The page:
Open VS Closed Source for Startups

Amoo's thoughts on this perennial debate can be summarised as follows: it depends on the nature and scale of your business project. It is also possible to consider open-source as a strategy not a product.

Without a shadow of a doubt, many computer scientists and code monkeys prefer to work with open source platforms. Some reasons cited are increased security, lower cost, better performance, and that one is able access and modify the source code which provides greater flexibility to further customize the software to match individual needs.

Many corporations prefer to deal with proprietary i.e. closed source and will happily give up significant cost savings in order to gain the peace of mind that another legal entity i.e. software vendor can be held culpable if things go belly up. Being locked-in to these vendors is sometimes seen as signing up to a club, and in business one has to be in the right club. Other arguments against open source are lack of business knowledge, and that anything good is worth paying for.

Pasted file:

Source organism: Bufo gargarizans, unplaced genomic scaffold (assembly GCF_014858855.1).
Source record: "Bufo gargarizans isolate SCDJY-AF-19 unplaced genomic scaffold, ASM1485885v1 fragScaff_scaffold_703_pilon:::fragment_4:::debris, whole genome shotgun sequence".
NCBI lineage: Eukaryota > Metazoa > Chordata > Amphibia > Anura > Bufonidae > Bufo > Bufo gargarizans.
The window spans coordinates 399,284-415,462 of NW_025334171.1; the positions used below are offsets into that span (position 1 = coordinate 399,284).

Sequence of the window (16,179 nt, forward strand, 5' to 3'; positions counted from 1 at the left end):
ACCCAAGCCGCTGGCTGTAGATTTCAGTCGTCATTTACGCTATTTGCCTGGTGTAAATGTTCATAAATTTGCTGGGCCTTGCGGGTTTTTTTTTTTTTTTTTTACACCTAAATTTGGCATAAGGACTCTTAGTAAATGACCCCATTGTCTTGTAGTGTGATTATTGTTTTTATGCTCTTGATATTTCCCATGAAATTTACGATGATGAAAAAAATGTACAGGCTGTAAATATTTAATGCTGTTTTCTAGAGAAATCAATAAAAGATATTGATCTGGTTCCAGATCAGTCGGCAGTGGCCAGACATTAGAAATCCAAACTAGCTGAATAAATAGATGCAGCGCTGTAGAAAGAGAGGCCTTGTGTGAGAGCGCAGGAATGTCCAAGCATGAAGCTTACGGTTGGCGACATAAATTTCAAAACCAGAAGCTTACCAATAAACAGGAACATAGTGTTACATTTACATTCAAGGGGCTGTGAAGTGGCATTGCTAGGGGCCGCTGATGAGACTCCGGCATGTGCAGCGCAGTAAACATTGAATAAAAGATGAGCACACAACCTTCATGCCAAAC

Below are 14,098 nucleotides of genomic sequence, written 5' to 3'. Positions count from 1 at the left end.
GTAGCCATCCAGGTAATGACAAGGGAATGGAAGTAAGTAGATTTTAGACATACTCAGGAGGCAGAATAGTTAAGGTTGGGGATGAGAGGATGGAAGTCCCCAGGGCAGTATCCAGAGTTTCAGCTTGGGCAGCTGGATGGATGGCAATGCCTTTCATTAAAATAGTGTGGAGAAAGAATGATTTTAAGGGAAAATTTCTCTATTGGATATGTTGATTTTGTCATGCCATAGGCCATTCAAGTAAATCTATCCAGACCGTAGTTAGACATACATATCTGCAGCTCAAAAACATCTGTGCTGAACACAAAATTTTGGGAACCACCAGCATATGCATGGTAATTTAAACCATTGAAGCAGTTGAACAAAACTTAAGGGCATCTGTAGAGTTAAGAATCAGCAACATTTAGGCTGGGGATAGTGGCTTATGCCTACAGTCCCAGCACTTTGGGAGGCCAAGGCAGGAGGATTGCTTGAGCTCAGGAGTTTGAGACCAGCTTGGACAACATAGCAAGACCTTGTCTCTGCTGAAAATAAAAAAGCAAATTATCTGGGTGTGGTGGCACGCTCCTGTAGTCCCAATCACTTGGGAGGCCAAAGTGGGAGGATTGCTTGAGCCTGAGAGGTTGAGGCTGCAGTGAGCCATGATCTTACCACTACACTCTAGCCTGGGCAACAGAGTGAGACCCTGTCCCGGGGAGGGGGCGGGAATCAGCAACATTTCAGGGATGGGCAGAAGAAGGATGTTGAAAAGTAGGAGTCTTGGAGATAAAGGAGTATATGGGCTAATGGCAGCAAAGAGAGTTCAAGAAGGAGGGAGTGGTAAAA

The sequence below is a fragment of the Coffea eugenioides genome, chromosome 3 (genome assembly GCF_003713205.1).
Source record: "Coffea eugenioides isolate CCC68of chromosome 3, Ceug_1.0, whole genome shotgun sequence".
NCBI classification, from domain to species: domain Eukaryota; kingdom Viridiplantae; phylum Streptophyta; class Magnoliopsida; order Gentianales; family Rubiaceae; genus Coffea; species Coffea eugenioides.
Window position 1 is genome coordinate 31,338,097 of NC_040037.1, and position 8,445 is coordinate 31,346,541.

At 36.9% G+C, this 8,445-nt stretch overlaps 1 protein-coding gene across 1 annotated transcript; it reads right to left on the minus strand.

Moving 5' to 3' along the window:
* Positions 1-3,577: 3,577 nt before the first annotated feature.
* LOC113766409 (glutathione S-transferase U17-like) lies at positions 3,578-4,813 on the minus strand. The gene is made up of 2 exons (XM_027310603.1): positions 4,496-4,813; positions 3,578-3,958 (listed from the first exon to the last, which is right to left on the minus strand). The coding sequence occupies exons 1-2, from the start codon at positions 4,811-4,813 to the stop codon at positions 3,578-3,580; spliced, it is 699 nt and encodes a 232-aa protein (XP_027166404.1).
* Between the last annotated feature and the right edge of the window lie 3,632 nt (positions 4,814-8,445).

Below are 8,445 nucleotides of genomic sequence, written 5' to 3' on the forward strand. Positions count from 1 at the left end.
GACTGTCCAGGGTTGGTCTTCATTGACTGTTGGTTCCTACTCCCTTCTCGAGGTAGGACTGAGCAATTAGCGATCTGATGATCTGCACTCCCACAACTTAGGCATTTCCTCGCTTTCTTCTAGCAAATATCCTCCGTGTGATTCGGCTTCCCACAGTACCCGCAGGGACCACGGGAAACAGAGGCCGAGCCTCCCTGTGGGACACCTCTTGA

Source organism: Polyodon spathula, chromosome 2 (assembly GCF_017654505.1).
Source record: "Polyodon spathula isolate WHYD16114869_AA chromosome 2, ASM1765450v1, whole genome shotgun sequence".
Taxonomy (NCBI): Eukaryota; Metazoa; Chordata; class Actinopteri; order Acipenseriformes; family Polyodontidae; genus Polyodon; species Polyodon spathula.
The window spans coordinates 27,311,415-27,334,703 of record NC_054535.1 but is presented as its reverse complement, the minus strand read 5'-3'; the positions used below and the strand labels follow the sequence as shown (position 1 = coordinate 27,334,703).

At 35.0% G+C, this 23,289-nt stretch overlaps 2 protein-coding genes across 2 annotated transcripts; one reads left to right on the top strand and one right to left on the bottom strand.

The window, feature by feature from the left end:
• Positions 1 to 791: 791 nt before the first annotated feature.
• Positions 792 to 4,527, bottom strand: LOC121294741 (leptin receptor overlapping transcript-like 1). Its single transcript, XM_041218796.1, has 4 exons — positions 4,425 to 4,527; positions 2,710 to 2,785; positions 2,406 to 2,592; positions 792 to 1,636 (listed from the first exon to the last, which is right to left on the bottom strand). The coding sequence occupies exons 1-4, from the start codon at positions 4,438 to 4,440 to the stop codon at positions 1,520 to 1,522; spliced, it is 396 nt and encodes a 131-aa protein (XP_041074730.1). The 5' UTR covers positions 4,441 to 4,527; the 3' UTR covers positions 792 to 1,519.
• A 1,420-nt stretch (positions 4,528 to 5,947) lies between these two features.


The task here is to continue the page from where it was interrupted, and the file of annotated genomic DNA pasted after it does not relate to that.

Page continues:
Some numbers? Today, under 5% of operating systems installed on pcs and laptops are open source while over 50% of operating systems on mobile devices are. On the web, nearly 55% of servers are open-source platforms. What does this mean to you? In a nutshell, as tempting as it is to call a hung jury, my advice to startups is simple. If cost is a deciding factor you can find free, almost free, or open source software to launch with. You will need techies on your side to manage this option. If you have been through Series A funding and want an out-of-the-box solution, proprietary would probably suit you better.

Some questions Tara Spalding, a respected industry professional on this subject, suggests you ask are:

1. is your in house talent/ staff experience and problem solving manners biased towards an open source solution or a proprietary solution? (developer centric vs. deployment centric)
2. is your company’s business model stable or evolving in this economy? Would the supportive software fit with the flexibility your company needs – or is this a low risk?
3. what are the expectations that your customers have? are they tolerant of open source or is there a learning curve to understand and accept open source?

In either case, do your research and avoid getting caught up in the emotive/ethical/social discussions around this point. Remember, you are trying to build a business not start a social movement or political party.